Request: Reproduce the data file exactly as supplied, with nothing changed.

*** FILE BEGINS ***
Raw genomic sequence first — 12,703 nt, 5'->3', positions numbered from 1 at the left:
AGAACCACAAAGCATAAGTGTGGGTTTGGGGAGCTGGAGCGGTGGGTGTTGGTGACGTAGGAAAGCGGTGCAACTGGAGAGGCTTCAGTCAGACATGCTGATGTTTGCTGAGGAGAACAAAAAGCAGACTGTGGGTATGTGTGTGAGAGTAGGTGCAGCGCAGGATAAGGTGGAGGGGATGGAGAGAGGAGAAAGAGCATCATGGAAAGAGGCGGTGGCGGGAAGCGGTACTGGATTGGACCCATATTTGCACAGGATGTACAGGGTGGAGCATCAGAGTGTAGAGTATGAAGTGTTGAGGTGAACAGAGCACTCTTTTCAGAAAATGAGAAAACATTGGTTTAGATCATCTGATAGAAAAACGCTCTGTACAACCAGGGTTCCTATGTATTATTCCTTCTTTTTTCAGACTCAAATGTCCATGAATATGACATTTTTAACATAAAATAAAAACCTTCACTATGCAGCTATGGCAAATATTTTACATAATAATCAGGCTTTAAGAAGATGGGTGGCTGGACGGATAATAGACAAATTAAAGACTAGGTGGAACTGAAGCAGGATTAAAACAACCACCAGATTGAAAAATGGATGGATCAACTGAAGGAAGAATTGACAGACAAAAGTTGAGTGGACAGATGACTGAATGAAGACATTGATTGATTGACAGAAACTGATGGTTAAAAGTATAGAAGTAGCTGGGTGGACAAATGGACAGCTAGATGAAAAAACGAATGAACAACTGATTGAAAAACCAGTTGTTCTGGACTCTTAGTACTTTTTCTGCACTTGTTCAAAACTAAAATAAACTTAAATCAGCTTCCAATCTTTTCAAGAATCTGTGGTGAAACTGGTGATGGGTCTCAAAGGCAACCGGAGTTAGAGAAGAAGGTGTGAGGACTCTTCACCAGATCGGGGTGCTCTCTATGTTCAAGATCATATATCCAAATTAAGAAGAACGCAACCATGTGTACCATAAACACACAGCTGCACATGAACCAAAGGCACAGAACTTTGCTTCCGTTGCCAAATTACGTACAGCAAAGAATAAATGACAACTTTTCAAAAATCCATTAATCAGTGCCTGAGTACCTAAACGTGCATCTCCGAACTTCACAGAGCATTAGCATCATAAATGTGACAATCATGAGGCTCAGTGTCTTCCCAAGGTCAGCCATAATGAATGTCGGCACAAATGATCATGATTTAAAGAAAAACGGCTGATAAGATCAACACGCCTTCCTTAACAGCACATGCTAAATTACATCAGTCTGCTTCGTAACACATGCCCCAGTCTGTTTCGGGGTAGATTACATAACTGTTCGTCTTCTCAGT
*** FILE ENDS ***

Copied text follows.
Raw genomic sequence first — 12,703 nt, 5'->3', positions numbered from 1 at the left:
AGAACCACAAAGCATAAGTGTGGGTTTGGGGAGCTGGAGCGGTGGGTGTTGGTGACGTAGGAAAGCGGTGCAACTGGAGAGGCTTCAGTCAGACATGCTGATGTTTGCTGAGGAGAACAAAAAGCAGACTGTGGGTATGTGTGTGAGAGTAGGTGCAGCGCAGGATAAGGTGGAGGGGATGGAGAGAGGAGAAAGAGCATCATGGAAAGAGGCGGTGGCGGGAAGCGGTACTGGATTGGACCCATATTTGCACAGGATGTACAGGGTGGAGCATCAGAGTGTAGAGTATGAAGTGTTGAGGTGAACAGAGCACTCTTTTCAGAAAATGAGAAAACATTGGTTTAGATCATCTGATAGAAAAACGCTCTGTACAACCAGGGTTCCTATGTATTATTCCTTCTTTTTTCAGACTCAAATGTCCATGAATATGACATTTTTAACATAAAATAAAAACCTTCACTATGCAGCTATGGCAAATATTTTACATAATAATCAGGCTTTAAGAAGATGGGTGGCTGGACGGATAATAGACAAATTAAAGACTAGGTGGAACTGAAGCAGGATTAAAACAACCACCAGATTGAAAAATGGATGGATCAACTGAAGGAAGAATTGACAGACAAAAGTTGAGTGGACAGATGACTGAATGAAGACATTGATTGATTGACAGAAACTGATGGTTAAAAGTATAGAAGTAGCTGGGTGGACAAATGGACAGCTAGATGAAAAAACGAATGAACAACTGATTGAAAAACCAGTTGTTCTGGACTCTTAGTACTTTTTCTGCACTTGTTCAAAACTAAAATAAACTTAAATCAGCTTCCAATCTTTTCAAGAATCTGTGGTGAAACTGGTGATGGGTCTCAAAGGCAACCGGAGTTAGAGAAGAAGGTGTGAGGACTCTTCACCAGATCGGGGTGCTCTCTATGTTCAAGATCATATATCCAAATTAAGAAGAACGCAACCATGTGTACCATAAACACACAGCTGCACATGAACCAAAGGCACAGAACTTTGCTTCCGTTGCCAAATTACGTACAGCAAAGAATAAATGACAACTTTTCAAAAATCCATTAATCAGTGCCTGAGTACCTAAACGTGCATCTCCGAACTTCACAGAGCATTAGCATCATAAATGTGACAATCATGAGGCTCAGTGTCTTCCCAAGGTCAGCCATAATGAATGTCGGCACAAATGATCATGATTTAAAGAAAAACGGCTGATAAGATCAACACGCCTTCCTTAACAGCACATGCTAAATTACATCAGTCTGCTTCGTAACACATGCCCCAGTCTGTTTCGGGGTAGATTACATAACTGTTCGTCTTCTCAGT